Virat Kohli averages more than fifty in the short forms of the game – ODIs and T20 – where he is ranked among the best in the world. It is his Test record that needs upgrading. An average of below 45 for a batsman of his class is underwhelming and needs correction.
That can only come about by scoring more consistently than he has done in the 47 Tests he has played so far. He has had a string of poor scores in the last six innings and when he walked out to bat on the unpredictable, two-paced Eden wicket, where batting was becoming increasingly dangerous, India, despite a big first innings lead, were in trouble.
The New Zealanders, like in the first Test, made a mess of their first innings and in the face of lively, energetic spells from the two India pacers, Mohammed Shami and Bhuvneshwar Kumar, folded up tamely. Jeetan Patel, a tall chubby young man from the Indian diaspora settled in New Zealand, was the lone exception, playing strokes of exceptional fluency, to lend some substance to his team’s total.
India had a lead of over 100 runs on a track where the cracks on the wicket may have widened a bit, making the ball jump nastily or keep exceeding low, depending on what angle it pitched at.
Shikhar Dhawan survived blows to his knuckles, so did Ajinkye Rahane, as the India top order, including Pujara and Murali Vijay, wilted under the sustained scrutiny of the New Zealand fast bowlers.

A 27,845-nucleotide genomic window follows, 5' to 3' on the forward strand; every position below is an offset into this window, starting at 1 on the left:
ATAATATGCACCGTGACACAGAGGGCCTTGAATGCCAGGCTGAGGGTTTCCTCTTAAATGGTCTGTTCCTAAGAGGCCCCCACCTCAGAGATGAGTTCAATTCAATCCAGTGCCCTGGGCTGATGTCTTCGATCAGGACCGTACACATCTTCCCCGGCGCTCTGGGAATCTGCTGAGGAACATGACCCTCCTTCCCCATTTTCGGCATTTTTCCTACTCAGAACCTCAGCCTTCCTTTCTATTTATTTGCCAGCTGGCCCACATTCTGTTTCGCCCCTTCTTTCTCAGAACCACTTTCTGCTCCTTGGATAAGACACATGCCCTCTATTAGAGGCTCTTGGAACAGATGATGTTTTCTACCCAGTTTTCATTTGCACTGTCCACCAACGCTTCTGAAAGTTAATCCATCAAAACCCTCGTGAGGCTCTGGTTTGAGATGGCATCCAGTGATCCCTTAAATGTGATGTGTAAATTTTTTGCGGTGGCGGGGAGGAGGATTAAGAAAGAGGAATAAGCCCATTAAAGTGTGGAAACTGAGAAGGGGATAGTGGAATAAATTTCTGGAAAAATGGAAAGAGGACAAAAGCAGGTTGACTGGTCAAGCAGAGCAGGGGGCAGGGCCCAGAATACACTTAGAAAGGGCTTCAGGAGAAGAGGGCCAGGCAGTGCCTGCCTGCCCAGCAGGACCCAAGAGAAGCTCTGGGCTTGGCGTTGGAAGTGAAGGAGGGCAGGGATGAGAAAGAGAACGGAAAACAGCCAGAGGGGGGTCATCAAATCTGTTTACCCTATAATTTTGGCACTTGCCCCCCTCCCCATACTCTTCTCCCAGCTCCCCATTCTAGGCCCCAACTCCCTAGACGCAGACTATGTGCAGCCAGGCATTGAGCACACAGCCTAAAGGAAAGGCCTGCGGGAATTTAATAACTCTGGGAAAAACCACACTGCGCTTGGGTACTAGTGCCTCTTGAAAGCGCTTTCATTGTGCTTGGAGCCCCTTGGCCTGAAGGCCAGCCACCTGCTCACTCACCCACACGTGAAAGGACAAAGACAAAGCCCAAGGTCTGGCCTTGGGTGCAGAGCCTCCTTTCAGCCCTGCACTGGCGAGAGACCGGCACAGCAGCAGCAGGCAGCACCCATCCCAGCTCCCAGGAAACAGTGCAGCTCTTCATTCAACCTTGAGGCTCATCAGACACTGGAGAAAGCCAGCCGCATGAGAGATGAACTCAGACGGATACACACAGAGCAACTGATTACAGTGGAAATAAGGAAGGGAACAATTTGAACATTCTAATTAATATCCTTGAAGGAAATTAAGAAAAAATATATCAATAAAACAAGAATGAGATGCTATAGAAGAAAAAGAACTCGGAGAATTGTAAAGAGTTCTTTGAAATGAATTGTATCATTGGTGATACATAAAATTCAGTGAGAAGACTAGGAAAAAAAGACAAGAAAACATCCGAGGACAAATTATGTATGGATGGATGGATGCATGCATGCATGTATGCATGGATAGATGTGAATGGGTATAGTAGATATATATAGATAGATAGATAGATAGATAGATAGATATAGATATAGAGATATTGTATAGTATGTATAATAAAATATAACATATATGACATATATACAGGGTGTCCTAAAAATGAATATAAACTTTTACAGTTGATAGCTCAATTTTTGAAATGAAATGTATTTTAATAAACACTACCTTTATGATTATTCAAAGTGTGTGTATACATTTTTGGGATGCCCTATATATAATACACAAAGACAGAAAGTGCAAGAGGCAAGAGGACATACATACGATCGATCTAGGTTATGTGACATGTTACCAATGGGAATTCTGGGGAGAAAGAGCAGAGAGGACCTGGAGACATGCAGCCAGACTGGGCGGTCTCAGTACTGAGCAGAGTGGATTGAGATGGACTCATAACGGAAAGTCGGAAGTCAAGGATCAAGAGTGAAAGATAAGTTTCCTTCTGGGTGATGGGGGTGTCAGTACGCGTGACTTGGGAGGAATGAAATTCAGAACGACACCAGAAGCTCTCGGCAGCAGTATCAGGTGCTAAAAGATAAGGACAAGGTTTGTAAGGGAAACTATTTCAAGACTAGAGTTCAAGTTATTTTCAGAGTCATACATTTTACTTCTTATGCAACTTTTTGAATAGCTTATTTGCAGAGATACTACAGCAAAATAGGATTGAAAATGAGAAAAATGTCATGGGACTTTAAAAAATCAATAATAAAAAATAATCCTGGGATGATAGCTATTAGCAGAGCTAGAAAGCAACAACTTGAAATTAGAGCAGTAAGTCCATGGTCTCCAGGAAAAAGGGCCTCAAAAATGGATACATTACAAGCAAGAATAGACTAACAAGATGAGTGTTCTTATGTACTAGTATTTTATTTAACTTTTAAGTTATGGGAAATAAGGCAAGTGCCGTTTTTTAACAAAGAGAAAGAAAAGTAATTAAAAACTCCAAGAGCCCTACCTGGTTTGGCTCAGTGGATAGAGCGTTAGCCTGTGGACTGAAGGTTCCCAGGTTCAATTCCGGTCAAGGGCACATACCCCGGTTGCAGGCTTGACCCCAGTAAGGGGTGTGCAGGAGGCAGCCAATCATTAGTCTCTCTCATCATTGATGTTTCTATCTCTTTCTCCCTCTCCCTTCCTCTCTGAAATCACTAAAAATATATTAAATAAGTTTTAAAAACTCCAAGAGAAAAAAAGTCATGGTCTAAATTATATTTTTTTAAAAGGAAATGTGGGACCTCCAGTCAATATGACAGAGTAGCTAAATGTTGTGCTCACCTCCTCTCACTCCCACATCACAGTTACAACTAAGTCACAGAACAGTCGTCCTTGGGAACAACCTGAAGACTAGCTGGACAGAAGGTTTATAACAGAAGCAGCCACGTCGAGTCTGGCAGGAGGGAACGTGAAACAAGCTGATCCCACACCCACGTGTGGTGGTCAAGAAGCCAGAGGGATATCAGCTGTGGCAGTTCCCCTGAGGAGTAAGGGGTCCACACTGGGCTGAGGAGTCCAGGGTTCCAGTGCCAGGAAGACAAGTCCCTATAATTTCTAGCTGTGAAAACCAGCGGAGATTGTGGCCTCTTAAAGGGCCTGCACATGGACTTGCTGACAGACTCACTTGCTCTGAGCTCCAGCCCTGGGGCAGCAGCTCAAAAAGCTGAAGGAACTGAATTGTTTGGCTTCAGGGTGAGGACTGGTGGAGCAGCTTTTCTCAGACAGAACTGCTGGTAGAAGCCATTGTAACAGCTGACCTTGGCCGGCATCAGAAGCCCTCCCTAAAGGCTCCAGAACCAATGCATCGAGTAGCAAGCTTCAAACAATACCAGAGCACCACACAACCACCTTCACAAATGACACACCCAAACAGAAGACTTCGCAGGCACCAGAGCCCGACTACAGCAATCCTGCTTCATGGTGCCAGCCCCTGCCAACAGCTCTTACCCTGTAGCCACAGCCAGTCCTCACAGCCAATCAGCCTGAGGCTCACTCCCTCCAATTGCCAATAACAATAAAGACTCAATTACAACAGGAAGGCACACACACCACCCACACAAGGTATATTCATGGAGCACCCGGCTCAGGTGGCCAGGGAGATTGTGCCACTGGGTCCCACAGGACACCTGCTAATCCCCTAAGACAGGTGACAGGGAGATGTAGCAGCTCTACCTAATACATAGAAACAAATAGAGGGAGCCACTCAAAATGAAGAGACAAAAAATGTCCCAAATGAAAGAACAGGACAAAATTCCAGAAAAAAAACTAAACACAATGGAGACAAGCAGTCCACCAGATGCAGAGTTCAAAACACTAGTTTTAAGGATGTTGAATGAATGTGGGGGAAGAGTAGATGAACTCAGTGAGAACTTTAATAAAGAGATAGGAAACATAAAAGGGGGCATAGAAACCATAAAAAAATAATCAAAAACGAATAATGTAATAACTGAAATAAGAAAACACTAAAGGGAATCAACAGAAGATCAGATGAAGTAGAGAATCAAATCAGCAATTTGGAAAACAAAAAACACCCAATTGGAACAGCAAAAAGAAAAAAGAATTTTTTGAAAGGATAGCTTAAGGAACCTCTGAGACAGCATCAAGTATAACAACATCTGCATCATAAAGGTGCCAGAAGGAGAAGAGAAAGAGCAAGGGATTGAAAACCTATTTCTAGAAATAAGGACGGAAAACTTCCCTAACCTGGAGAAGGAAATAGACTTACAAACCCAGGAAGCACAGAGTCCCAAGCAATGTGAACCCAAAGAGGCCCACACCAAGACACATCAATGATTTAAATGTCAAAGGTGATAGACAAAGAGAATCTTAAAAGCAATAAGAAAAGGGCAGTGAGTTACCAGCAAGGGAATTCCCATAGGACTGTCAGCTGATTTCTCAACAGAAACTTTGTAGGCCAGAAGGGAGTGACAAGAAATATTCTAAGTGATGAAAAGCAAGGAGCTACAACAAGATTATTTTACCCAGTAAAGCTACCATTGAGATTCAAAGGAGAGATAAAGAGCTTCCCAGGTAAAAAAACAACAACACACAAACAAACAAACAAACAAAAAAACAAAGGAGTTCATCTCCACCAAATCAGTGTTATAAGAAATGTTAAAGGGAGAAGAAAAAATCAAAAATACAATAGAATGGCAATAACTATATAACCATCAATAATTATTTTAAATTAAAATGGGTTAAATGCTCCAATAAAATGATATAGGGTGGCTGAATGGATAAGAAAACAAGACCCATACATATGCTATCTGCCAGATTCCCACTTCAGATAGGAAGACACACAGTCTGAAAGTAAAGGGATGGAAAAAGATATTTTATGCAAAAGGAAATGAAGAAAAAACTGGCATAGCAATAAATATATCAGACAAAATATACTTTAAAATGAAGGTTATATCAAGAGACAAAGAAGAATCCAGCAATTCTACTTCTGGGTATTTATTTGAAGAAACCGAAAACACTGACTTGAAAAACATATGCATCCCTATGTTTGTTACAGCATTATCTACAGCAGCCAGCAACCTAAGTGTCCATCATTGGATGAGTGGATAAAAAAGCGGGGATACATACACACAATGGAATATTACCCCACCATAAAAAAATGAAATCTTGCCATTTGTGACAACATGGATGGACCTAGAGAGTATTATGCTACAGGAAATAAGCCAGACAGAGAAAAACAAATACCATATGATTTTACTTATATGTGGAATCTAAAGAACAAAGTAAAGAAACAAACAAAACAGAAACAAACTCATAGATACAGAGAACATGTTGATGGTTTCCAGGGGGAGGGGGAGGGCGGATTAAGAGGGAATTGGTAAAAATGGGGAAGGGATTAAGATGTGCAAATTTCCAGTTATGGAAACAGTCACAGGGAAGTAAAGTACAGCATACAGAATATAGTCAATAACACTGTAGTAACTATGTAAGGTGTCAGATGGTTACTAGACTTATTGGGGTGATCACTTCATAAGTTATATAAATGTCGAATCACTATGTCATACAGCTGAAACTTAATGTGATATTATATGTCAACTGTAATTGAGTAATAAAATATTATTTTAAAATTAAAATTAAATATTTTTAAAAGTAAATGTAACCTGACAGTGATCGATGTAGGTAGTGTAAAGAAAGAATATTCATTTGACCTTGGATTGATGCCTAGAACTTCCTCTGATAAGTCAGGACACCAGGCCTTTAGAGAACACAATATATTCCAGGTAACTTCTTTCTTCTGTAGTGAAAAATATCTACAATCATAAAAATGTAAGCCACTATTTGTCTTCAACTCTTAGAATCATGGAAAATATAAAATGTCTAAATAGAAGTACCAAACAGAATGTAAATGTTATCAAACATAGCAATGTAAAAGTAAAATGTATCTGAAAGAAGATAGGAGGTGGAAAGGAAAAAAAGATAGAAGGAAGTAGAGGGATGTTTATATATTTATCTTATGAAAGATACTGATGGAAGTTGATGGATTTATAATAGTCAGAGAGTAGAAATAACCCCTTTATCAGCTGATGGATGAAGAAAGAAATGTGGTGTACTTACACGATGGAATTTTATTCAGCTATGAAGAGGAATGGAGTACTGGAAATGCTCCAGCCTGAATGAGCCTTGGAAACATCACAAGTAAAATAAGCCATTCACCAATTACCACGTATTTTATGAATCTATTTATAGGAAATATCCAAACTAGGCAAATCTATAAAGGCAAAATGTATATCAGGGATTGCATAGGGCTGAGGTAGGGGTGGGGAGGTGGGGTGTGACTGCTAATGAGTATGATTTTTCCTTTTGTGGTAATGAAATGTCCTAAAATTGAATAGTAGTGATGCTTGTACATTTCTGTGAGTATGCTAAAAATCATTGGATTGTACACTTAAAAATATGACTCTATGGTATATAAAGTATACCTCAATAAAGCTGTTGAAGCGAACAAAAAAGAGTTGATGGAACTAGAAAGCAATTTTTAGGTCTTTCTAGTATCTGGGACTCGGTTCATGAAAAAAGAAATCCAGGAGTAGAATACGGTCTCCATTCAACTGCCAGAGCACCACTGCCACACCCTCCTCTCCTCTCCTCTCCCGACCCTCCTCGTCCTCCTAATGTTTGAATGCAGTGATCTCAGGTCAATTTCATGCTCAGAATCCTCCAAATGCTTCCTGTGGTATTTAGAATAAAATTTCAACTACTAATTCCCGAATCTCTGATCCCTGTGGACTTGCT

Kohli, the man who loves a fight and relishes being in the thick of a scrap, walked in to bat when his team looked extremely vulnerable and needed enough runs to secure the match.
The three pacers, Boult, Henry and Wagner, were breathing fire and Kohli was surrounded by a clutch of leg-side fielders, some close, others on the boundary line. Kohli stood his ground while the short-ball strategy was employed against him with ruthless intent. Kohli had to contend with the dual nature of the wicket, his own aggressive instincts and the context of the match. The lead had just about crossed the 150 mark, India were four wickets down and the loss of his wicket could have spelled disaster.
Kohli, with his calm and control, forced the Kiwis to change strategy, making them shift their line of attack from the leg to off. Just when Kohli had started batting near his best and had withered one storm, the vagaries of the wicket did him in.
An incoming ball from Boult never rose off the wicket after pitching. Kohli, rapped on the pads, literally squatted on the ground, head down, eyes probably grilling the wicket, as the umpire raised his finger. A few seconds later, a wry smile adorning his face, he walked back to the pavilion. Though he had made only 45 runs under very trying circumstances, it was an innings which provided India momentum and sapped the energy of the pacers in the hot and humid conditions that helped the lower order to build on the lead.
Rohit Sharma, whose impetuosity has led to his fall often, and Wriddhiman Saha would readily admit that without Kohli’s contribution, they could not have scored the runs they finally did.
The immensely talented Rohit lets indiscretion get the better of him, which has not helped his cause. On Sunday, he kept himself in check, though signs of impatience did surface that could have led to an early end to his innings. But he did not let those lapses affect his concentration and played some imperious strokes as India stretched their lead to over 300, a score which only a miracle can help New Zealand overhaul on a track like this.